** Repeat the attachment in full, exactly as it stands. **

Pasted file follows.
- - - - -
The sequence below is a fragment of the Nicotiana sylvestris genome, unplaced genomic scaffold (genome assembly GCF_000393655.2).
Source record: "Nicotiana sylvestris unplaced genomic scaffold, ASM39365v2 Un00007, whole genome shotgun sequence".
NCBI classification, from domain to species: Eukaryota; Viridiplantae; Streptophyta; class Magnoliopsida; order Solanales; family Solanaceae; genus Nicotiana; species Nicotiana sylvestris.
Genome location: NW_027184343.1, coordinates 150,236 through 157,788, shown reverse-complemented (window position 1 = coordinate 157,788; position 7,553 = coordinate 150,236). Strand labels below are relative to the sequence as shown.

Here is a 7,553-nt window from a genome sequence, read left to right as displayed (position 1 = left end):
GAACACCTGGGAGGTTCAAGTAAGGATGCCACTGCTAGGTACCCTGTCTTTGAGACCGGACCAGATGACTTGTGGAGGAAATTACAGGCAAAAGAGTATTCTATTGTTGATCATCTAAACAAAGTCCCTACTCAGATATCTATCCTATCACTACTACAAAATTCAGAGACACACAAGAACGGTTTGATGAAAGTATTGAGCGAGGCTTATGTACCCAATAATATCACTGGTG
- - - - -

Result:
The sequence below is a fragment of the Nicotiana sylvestris genome, unplaced genomic scaffold (genome assembly GCF_000393655.2).
Source record: "Nicotiana sylvestris unplaced genomic scaffold, ASM39365v2 Un00007, whole genome shotgun sequence".
NCBI classification, from domain to species: Eukaryota; Viridiplantae; Streptophyta; class Magnoliopsida; order Solanales; family Solanaceae; genus Nicotiana; species Nicotiana sylvestris.
Genome location: NW_027184343.1, coordinates 150,236 through 157,788, shown reverse-complemented (window position 1 = coordinate 157,788; position 7,553 = coordinate 150,236). Strand labels below are relative to the sequence as shown.

Here is a 7,553-nt window from a genome sequence, read left to right as displayed (position 1 = left end):
GAACACCTGGGAGGTTCAAGTAAGGATGCCACTGCTAGGTACCCTGTCTTTGAGACCGGACCAGATGACTTGTGGAGGAAATTACAGGCAAAAGAGTATTCTATTGTTGATCATCTAAACAAAGTCCCTACTCAGATATCTATCCTATCACTACTACAAAATTCAGAGACACACAAGAACGGTTTGATGAAAGTATTGAGCGAGGCTTATGTACCCAATAATATCACTGGTG